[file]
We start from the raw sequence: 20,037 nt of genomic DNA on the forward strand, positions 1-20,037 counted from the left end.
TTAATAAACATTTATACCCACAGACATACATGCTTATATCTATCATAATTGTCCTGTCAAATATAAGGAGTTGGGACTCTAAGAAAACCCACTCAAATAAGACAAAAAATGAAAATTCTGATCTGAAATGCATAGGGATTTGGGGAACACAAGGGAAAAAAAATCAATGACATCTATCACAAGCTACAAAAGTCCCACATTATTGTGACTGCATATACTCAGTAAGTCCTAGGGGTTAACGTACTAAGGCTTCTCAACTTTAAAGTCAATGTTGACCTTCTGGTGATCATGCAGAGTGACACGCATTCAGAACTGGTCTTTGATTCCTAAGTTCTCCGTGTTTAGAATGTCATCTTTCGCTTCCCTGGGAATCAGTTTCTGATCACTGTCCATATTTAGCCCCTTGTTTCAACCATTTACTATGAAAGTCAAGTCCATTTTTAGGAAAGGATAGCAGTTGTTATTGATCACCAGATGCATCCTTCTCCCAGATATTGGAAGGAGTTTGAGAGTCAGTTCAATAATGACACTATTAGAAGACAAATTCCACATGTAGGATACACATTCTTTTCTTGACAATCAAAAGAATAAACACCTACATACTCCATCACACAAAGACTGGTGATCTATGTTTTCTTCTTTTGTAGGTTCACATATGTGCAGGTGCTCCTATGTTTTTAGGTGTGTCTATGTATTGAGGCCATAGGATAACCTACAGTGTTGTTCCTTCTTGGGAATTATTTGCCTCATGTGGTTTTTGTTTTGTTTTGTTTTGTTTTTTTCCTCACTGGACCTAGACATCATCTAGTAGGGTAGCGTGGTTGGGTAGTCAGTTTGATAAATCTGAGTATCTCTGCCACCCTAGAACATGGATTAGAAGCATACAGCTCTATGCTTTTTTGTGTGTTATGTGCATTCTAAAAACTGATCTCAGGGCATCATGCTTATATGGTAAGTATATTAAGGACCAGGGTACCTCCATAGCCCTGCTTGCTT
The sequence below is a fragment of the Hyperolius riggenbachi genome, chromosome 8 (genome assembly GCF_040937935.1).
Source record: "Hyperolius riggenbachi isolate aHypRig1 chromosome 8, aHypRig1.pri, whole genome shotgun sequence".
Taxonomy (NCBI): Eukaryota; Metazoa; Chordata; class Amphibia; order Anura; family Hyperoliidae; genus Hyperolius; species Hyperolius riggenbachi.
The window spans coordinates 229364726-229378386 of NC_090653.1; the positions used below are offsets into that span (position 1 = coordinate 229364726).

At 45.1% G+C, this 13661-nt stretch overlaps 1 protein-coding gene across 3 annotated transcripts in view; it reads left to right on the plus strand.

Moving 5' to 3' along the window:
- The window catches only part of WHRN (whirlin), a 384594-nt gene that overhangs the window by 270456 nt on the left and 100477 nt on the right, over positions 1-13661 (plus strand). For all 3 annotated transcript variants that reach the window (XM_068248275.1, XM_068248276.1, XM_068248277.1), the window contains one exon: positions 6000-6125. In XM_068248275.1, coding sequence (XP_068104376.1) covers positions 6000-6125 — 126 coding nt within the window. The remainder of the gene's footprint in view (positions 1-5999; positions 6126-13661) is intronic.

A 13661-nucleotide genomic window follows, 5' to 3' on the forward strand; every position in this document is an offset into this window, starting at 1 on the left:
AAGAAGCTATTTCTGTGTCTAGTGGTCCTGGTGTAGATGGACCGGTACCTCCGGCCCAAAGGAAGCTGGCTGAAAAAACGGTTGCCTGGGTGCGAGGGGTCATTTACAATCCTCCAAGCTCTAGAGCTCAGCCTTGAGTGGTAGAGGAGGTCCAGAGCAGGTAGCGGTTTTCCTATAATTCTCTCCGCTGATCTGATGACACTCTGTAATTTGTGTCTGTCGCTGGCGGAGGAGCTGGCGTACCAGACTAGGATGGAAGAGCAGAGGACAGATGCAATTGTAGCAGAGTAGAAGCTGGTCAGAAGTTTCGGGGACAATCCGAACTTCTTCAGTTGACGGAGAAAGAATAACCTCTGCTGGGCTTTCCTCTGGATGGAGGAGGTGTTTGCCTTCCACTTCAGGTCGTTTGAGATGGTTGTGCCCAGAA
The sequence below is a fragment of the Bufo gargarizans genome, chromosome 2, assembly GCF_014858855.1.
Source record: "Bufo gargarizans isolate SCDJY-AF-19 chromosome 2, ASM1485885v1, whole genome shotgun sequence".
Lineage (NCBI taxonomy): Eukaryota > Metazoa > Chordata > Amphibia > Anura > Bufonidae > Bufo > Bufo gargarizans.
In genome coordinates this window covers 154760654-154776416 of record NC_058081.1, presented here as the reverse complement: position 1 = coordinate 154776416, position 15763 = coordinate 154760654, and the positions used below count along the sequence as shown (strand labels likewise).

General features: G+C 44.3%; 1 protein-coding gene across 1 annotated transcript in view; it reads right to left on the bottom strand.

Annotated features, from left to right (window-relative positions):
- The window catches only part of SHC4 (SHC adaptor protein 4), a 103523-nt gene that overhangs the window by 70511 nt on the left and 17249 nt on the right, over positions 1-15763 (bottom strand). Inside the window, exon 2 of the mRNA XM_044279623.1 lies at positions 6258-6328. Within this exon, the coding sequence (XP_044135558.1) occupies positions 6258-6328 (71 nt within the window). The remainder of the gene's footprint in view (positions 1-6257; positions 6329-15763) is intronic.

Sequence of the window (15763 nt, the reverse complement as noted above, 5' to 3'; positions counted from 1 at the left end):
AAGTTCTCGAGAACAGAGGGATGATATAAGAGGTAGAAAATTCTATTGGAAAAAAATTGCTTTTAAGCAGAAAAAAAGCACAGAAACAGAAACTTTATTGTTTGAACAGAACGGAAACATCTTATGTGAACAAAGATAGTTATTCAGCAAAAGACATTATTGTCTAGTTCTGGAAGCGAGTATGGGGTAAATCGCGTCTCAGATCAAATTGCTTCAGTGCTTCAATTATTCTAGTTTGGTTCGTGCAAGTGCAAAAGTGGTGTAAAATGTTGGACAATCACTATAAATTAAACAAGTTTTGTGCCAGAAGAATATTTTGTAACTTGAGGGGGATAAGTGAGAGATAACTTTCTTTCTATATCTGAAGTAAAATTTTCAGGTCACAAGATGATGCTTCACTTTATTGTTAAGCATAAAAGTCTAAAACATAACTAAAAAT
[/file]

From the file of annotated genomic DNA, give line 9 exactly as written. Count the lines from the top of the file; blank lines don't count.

- The window catches only part of WHRN (whirlin), a 384594-nt gene that overhangs the window by 270456 nt on the left and 100477 nt on the right, over positions 1-13661 (plus strand). For all 3 annotated transcript variants that reach the window (XM_068248275.1, XM_068248276.1, XM_068248277.1), the window contains one exon: positions 6000-6125. In XM_068248275.1, coding sequence (XP_068104376.1) covers positions 6000-6125 — 126 coding nt within the window. The remainder of the gene's footprint in view (positions 1-5999; positions 6126-13661) is intronic.